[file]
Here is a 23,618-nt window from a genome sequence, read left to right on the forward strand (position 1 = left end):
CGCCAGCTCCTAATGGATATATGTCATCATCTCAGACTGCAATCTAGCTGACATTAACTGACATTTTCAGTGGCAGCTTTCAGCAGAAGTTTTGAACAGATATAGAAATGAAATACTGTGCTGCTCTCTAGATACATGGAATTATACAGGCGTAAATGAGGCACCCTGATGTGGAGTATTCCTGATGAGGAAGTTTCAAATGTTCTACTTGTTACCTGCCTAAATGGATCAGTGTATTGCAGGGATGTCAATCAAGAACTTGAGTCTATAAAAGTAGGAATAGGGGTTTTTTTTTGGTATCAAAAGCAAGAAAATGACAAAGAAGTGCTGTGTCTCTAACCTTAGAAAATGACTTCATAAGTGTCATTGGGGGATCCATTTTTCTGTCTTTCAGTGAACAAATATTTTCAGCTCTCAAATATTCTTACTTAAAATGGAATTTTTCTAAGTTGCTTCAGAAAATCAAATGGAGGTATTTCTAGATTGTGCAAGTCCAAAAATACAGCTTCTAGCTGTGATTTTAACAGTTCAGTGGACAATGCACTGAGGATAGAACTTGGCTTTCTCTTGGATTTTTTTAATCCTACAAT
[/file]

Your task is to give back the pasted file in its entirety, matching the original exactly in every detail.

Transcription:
Here is a 23,618-nt window from a genome sequence, read left to right on the forward strand (position 1 = left end):
CGCCAGCTCCTAATGGATATATGTCATCATCTCAGACTGCAATCTAGCTGACATTAACTGACATTTTCAGTGGCAGCTTTCAGCAGAAGTTTTGAACAGATATAGAAATGAAATACTGTGCTGCTCTCTAGATACATGGAATTATACAGGCGTAAATGAGGCACCCTGATGTGGAGTATTCCTGATGAGGAAGTTTCAAATGTTCTACTTGTTACCTGCCTAAATGGATCAGTGTATTGCAGGGATGTCAATCAAGAACTTGAGTCTATAAAAGTAGGAATAGGGGTTTTTTTTTGGTATCAAAAGCAAGAAAATGACAAAGAAGTGCTGTGTCTCTAACCTTAGAAAATGACTTCATAAGTGTCATTGGGGGATCCATTTTTCTGTCTTTCAGTGAACAAATATTTTCAGCTCTCAAATATTCTTACTTAAAATGGAATTTTTCTAAGTTGCTTCAGAAAATCAAATGGAGGTATTTCTAGATTGTGCAAGTCCAAAAATACAGCTTCTAGCTGTGATTTTAACAGTTCAGTGGACAATGCACTGAGGATAGAACTTGGCTTTCTCTTGGATTTTTTTAATCCTACAAT